One of the earliest three hour Raw shows I remember was the night they revived the “King of the Ring” tournament concept. William Regal was crowned king that night, but after mowing down Hornswoggle in the opening round and defeating CM Punk in a relatively brief, uneventful match in the finals, I was left disappointed. They had three hours to get those tournament matches over with the audience and failed to do so. It was the same rushed, bland matches they treat us to every week. It didn’t matter that they had all of that extra time. Why use that on in-ring action when we can just script MORE talking! MORE comedy! MORE dance contests! Dolph Ziggler issued a challenge on Twitter this week for an Iron Man match on the 1,000th episode of Raw, which kicks off the new three-hour era. I would love to see him in the ring with a John Cena or CM Punk for 30 minutes in a competitive match, and who knows, maybe we’ll get it. But anyone who doesn’t think things won’t go right back to the way they are now by week four hasn’t been paying attention. It’s going to be more of the same and that is my biggest beef with this move to three hours. It’s to the point now where even bringing back some of the biggest names from the past, men like Brock Lesnar and The Rock, have meant little to ratings. WWE cannot afford more of the same. And it doesn’t have to be that way.
At the risk of sounding all doom and gloom here, there ARE ways to make this work and improve the show overall by adding a third hour. One way of doing this would be to use it as a pre-show to the traditional two hours of Raw. When I say pre-show, I don’t mean Todd Pettengill or Dok Hendrix standing among a mob of fans waving foam fingers counting down until the top of the hour as we anxiously wait to find out if David Otunga’s bowtie will be red or purple this week, I mean a real pre-show. Steal a page from the NFL or NBA and give us studio analysis with the announcers on what we can expect from that evening’s show, an overview of the key storylines, and interviews with the superstars. You can also throw in a few matches, of course, but everything is designed to build to the main two hours and make the show feel special. Of course, WWE hates modeling itself after “real” sports and likely won’t do this. Okay, fine.
I mentioned WCW earlier. Another idea would be to borrow a page from the Nitro playbook and feature cruiserweight talent during the first hour. Again, I know Vince McMahon is not high on the cruiserweights and treated them like a joke for many years, but you cannot argue with the success Eric Bischoff had with them when he put men like Rey Mysterio, Jr. and Juventud Guerrera on TV (one of the few innovative Bischoff ideas) in feature roles. Even better, it would give WWE an opportunity to expose its audience to the smaller talent ahead of their planned cruiserweight show for the new network. That’s right, WWE is planning some sort of program for the channel built around cruiserweights and has already started reaching out to talent for it. It actually makes a lot of sense to try this. What do you have to lose?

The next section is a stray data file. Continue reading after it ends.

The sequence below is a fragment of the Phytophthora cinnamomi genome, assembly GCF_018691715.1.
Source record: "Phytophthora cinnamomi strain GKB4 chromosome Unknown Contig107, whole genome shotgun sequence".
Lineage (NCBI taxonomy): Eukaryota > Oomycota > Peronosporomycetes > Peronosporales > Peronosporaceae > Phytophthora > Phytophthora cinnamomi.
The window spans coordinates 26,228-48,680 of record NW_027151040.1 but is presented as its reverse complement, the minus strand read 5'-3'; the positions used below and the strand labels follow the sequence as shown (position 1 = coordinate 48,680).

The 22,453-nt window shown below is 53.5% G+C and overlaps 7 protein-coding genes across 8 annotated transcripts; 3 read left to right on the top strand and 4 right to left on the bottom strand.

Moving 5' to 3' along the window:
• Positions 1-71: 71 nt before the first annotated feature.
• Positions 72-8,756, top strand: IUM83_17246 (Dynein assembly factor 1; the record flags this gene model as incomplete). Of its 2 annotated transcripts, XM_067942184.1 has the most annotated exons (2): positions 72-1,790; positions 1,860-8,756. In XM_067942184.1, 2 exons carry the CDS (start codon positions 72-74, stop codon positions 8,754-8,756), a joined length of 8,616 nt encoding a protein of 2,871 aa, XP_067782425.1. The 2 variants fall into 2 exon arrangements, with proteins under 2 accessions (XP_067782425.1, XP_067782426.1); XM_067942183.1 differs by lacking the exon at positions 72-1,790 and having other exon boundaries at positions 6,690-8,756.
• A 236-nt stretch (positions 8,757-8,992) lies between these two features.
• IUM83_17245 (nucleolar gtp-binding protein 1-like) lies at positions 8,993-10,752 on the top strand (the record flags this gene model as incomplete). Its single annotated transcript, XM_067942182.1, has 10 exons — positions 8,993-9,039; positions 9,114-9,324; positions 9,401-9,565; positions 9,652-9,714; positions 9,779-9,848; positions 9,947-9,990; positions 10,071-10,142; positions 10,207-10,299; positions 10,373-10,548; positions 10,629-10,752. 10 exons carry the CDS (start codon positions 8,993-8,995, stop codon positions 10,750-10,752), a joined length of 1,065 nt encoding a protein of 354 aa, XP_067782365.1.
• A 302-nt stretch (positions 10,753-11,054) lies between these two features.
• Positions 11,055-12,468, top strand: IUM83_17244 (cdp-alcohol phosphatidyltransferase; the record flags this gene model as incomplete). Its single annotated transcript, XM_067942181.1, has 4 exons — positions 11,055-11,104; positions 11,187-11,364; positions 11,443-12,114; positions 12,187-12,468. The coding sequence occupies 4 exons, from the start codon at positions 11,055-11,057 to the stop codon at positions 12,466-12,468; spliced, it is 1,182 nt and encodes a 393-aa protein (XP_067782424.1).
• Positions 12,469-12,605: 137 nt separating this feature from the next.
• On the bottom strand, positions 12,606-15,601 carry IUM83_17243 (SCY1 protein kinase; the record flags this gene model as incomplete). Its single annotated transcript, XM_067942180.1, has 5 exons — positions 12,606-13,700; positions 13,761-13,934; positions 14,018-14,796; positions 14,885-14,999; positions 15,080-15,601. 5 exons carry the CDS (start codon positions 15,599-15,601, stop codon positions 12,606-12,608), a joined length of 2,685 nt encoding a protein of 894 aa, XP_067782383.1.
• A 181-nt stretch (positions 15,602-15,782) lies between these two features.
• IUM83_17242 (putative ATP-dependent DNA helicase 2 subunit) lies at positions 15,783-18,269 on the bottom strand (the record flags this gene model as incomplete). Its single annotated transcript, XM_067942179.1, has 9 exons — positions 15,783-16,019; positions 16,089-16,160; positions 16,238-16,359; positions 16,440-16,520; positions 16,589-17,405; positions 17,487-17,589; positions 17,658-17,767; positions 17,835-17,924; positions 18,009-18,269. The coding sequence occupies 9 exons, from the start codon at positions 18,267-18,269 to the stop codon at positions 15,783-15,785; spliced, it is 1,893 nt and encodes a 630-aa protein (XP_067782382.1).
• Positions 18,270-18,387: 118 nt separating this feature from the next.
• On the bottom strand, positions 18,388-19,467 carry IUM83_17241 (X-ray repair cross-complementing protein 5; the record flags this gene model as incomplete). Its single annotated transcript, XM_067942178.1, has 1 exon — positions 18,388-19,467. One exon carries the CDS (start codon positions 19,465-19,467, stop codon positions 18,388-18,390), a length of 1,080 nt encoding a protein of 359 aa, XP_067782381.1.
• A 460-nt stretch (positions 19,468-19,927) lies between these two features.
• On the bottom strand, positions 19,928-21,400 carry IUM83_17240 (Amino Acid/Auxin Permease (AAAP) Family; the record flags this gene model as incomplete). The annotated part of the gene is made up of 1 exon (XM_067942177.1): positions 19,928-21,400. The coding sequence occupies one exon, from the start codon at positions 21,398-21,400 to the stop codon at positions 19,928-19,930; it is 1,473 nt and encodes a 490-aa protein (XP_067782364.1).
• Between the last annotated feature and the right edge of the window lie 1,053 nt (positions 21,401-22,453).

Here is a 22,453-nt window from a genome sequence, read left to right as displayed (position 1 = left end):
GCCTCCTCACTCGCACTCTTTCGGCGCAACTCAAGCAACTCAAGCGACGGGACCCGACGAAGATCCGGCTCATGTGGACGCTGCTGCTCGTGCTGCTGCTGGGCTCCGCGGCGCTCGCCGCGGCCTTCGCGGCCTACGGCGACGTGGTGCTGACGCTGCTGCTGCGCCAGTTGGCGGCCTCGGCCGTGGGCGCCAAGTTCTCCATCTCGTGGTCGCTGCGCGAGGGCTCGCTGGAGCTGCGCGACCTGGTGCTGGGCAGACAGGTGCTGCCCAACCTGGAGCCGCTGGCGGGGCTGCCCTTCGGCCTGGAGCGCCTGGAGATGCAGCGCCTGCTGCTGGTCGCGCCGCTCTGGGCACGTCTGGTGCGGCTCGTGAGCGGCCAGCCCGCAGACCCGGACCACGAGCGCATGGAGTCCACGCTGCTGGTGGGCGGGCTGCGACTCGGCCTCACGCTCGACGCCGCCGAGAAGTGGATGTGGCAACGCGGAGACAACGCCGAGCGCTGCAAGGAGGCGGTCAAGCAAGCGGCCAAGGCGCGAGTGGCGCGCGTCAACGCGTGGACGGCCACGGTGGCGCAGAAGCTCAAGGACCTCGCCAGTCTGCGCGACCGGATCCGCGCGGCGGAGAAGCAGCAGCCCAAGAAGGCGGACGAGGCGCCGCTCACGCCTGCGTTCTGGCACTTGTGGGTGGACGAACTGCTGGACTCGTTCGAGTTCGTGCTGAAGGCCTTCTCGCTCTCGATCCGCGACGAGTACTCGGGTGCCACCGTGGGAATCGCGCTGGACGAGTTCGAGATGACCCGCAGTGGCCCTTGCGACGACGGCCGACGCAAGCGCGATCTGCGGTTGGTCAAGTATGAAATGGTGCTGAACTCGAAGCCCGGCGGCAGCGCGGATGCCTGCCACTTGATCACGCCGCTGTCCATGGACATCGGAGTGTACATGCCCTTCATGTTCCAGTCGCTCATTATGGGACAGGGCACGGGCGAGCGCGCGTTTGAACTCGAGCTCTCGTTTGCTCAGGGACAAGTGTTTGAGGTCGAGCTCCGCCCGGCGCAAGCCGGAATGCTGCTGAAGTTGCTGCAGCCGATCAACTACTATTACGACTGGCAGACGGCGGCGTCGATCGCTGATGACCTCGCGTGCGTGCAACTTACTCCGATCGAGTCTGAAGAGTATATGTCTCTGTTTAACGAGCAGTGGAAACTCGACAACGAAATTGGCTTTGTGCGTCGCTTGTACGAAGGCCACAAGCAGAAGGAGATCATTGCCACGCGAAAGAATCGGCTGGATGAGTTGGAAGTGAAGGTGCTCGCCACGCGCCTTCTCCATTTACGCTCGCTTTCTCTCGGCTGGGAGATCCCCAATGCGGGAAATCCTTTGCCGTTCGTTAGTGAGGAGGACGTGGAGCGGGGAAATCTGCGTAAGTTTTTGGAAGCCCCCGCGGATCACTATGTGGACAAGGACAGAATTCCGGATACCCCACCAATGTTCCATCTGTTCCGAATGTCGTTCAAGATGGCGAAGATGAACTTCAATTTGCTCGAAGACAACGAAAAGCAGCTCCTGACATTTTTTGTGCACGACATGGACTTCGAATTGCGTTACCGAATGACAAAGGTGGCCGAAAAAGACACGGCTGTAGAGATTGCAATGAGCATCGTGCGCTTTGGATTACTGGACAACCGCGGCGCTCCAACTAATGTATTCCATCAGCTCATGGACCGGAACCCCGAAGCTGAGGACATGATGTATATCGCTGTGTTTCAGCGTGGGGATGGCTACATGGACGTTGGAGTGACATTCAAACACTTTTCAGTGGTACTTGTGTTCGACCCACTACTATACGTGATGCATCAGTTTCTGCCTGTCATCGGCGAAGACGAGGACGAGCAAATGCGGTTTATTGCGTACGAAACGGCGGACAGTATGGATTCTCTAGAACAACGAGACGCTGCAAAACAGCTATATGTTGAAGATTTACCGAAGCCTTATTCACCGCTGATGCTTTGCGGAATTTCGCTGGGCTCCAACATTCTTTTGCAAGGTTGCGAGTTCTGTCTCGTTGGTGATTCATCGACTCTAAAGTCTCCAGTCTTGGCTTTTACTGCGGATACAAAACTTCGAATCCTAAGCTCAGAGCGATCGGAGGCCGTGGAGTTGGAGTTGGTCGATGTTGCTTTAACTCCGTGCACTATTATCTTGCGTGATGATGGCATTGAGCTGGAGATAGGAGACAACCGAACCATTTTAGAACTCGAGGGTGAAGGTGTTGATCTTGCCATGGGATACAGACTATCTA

Lastly, having an extra 60 minutes (or 40+ not counting commercials) to devote to your program gives you the opportunity to feature longer matches. WWE now has absolutely no excuse to tap into the talent they have on their roster and let them showcase it. Forget those meaningless, three-minute matches that don’t get anyone over. Now, you can let these guys go out there and show what they’re capable of. And while I’m on that subject, it’s a chance for them to show some respect to the Divas division, which is completely useless these days. Have you ever grabbed a stopwatch and timed a typical Divas match on Raw? Well I have and it’s a complete joke. Either do something with the women or scrap the entire division. With an extra hour, there are no more excuses.
Oh yeah, one more thing. Jim Ross and William Regal are the new announce team for NXT. Last time I checked, in this country at least, NXT aired on WWE’s website. Meanwhile, Michael Cole and Jerry Lawler are responsible for calling the action on Raw. Why not allow JR and Regal to call the 8pm hour of Raw? Both WCW and WWE at various times in their existence have had different announce teams for different hours of a particular show, so why not shake things up a bit and give Ross and Regal a seat (literally) at the table? It might also be a good way of getting people to tune in to NXT, but I don’t get the impression that is a priority of theirs right now. That’s too bad.
Will Raw’s move to three hours on Monday nights spell disaster for wrestling? Sure, long term it could. But as I’ve outlined here, if WWE plays its cards right, it doesn’t have to be that way. It’s going to require them to change the way they do things.
Will they? If the past is any indication, I don’t have a great deal of hope.